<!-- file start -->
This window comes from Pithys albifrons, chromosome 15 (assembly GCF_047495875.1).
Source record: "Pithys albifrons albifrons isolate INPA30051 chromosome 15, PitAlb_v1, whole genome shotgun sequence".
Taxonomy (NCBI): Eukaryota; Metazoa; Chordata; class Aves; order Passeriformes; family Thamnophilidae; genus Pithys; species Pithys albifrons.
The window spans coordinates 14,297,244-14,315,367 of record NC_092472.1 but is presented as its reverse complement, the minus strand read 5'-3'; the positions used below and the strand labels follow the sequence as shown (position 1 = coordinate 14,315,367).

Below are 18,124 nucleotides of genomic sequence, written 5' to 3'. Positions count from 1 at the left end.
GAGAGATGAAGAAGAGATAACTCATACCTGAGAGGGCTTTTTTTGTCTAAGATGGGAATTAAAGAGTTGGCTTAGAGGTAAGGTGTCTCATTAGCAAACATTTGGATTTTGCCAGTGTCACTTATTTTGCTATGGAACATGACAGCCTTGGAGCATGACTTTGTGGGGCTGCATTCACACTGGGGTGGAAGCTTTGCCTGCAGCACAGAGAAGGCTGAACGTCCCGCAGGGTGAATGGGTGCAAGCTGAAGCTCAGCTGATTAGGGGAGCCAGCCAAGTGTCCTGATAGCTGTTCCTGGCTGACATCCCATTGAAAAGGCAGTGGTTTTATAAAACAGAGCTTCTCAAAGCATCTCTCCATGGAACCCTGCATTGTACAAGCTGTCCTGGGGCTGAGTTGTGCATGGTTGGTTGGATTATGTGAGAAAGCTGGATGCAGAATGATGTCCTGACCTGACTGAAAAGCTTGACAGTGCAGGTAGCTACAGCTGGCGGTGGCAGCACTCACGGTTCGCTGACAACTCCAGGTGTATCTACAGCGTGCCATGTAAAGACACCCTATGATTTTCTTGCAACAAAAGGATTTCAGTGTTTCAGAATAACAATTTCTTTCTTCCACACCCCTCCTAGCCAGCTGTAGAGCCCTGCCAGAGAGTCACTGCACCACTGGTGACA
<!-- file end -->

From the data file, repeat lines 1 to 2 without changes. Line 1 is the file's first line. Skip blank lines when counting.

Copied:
This window comes from Pithys albifrons, chromosome 15 (assembly GCF_047495875.1).
Source record: "Pithys albifrons albifrons isolate INPA30051 chromosome 15, PitAlb_v1, whole genome shotgun sequence".